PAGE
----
In mid-March, I started to feel like I was having allergies.
I’m asthmatic, and I began having congestion in my chest. The congestion wouldn’t go away, even after taking prescribed steroids.
On April 4th, I had walked from the bedroom to the kitchen and was out of breath. We went to urgent care, and they told us to rush to the ER at the University of Nebraska Medical Center.
Ann dropped me off, and she wasn’t able to come in with me.
I was at UNMC for 4-5 hours when I lost consciousness. I was put on a ventilator.
When UNMC called to tell me that Steve had tested positive for coronavirus, I was shocked.
Steve and I talked one more time before he was placed on a ventilator.
At that time, I didn’t realize how bad his health was. I certainly didn’t know that he would spend the next 19 days on the ventilator.
Since I was exposed to the virus while living with my husband, I was quarantined.
A week into his hospitalization, Steve kept getting worse.
Doctors described his lungs as being like concrete, and they told me there was a very high likelihood he would not survive. That was on Easter weekend, and they were preparing me to come into the hospital to be with Steve as he took his last breaths.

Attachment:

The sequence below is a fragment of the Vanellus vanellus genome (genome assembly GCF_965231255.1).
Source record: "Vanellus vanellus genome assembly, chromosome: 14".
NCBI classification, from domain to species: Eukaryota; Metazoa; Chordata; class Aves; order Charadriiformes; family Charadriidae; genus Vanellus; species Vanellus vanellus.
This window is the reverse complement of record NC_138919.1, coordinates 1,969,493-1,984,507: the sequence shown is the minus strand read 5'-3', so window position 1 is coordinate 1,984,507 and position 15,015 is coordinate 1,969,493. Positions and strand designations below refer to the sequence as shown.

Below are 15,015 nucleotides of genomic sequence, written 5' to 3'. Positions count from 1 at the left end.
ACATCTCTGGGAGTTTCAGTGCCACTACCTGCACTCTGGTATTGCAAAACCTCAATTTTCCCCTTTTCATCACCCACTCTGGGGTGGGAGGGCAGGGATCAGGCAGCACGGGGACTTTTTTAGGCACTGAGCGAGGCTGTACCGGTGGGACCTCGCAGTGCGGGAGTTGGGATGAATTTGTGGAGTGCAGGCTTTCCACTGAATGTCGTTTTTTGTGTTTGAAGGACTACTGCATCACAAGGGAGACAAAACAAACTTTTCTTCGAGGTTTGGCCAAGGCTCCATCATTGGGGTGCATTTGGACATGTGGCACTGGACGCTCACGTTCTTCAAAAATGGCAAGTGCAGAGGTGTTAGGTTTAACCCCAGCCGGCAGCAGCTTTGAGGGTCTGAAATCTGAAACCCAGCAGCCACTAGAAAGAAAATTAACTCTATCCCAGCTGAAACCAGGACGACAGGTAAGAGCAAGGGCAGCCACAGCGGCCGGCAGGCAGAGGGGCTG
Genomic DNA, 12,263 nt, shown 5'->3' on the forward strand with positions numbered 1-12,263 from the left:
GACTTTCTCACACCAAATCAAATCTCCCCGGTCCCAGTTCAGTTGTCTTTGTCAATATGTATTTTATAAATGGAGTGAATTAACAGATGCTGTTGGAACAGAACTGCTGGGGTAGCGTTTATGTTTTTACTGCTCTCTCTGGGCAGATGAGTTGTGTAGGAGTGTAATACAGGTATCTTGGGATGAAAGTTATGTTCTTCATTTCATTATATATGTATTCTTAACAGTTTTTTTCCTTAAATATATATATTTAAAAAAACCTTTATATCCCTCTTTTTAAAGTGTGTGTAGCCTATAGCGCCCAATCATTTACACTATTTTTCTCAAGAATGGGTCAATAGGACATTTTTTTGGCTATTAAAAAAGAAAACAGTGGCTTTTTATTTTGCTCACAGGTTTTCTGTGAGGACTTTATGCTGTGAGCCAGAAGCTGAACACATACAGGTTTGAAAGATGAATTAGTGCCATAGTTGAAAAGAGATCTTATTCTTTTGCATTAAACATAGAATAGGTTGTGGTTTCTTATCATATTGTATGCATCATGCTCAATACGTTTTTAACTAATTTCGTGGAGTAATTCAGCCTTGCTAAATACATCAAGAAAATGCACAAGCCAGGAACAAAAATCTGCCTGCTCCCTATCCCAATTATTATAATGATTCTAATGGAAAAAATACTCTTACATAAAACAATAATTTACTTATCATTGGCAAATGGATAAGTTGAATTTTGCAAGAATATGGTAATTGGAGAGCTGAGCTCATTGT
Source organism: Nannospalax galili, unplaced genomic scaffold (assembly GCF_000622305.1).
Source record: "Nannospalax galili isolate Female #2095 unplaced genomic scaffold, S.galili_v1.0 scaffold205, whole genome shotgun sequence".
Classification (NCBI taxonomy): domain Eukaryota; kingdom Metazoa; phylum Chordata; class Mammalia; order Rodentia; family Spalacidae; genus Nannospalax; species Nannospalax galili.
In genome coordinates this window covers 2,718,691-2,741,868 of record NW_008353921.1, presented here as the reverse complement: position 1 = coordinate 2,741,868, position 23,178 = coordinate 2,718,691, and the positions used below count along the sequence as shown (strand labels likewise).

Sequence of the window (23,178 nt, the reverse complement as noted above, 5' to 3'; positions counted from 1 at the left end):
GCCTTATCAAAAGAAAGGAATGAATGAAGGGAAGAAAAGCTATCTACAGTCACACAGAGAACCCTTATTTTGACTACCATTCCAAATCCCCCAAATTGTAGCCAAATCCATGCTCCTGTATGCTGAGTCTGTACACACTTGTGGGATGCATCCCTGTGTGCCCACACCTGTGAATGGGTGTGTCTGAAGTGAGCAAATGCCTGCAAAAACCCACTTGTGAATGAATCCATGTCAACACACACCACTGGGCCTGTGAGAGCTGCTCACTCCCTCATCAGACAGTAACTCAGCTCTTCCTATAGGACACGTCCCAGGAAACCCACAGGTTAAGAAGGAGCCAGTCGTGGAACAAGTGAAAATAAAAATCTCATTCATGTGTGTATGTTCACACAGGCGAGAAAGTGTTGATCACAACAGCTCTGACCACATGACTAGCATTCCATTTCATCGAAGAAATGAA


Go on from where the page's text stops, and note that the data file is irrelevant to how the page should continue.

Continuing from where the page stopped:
By the grace of God, and thanks to prayers and the excellence of medical staff, Steve gradually improved.
He was taken off of the ventilator, though he was still positive for the virus. He was positive for coronavirus for 34 to 35 days.
Thirty-seven days after going to the hospital, Steve was taken to Madonna, and I could finally see him in-person.
I was at Madonna for two weeks before being able to go home.
While on the ventilator at UNMC, I had afib (atrial fibrillation). I had never had any heart issues up to that point.
I became diabetic during that period of time. I also experienced bad tremors, and lots of neurological issues in my feet, legs, and arms. Those symptoms have gotten better as my strength has improved.
When you’re lying in bed for 37 days, you lose a lot of muscle strength, too.
Today, the diabetes is under control with diet and exercise. I thought the afib would go away, but doctors ended up putting a pacemaker in me.